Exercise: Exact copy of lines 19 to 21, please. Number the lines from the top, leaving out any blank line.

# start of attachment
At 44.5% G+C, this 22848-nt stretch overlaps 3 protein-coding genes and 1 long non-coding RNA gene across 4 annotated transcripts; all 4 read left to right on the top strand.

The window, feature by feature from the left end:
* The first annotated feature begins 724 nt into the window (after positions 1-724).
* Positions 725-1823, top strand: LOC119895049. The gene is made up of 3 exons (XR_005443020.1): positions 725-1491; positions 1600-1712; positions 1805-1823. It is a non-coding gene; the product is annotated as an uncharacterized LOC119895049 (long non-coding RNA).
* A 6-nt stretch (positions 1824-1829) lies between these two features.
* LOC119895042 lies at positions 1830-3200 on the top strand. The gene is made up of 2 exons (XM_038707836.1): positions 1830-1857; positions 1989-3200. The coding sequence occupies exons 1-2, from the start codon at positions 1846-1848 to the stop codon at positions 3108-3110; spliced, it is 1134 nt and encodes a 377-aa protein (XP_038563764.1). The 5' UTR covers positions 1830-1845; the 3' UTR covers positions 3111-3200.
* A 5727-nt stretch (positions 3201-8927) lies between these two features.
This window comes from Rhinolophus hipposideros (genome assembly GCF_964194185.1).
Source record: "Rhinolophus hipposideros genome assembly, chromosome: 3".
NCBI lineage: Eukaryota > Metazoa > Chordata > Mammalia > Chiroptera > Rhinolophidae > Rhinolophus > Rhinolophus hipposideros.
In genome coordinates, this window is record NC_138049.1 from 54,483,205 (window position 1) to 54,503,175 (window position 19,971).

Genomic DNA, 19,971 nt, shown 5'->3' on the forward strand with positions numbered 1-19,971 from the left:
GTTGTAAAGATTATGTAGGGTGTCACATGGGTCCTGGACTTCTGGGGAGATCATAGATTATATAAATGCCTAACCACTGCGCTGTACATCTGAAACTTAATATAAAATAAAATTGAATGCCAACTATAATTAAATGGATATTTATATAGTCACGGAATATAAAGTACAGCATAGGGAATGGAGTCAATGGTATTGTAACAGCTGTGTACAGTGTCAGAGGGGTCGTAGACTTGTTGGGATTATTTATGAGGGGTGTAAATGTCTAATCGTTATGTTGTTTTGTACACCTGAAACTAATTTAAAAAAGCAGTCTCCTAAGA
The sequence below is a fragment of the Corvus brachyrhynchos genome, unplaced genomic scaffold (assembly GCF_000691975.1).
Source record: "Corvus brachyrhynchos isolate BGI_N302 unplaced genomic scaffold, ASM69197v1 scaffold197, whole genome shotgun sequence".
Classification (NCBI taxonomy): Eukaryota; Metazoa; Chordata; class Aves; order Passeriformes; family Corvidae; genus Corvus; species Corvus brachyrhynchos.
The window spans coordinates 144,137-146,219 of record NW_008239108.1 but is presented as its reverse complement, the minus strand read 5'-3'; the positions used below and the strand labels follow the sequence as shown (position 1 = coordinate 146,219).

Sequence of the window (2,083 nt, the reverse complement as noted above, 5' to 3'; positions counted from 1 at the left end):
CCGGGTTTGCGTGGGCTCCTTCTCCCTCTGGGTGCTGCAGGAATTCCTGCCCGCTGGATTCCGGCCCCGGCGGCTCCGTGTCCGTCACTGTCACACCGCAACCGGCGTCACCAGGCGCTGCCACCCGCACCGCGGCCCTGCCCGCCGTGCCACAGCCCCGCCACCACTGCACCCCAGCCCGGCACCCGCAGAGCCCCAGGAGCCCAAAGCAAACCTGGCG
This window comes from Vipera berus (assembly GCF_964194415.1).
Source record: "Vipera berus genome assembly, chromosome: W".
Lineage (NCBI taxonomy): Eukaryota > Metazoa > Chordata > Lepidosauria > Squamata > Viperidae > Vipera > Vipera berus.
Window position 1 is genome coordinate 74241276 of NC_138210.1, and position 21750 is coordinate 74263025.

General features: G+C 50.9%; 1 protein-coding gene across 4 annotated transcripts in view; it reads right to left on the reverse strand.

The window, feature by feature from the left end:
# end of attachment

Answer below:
CCGGGTTTGCGTGGGCTCCTTCTCCCTCTGGGTGCTGCAGGAATTCCTGCCCGCTGGATTCCGGCCCCGGCGGCTCCGTGTCCGTCACTGTCACACCGCAACCGGCGTCACCAGGCGCTGCCACCCGCACCGCGGCCCTGCCCGCCGTGCCACAGCCCCGCCACCACTGCACCCCAGCCCGGCACCCGCAGAGCCCCAGGAGCCCAAAGCAAACCTGGCG
This window comes from Vipera berus (assembly GCF_964194415.1).
Source record: "Vipera berus genome assembly, chromosome: W".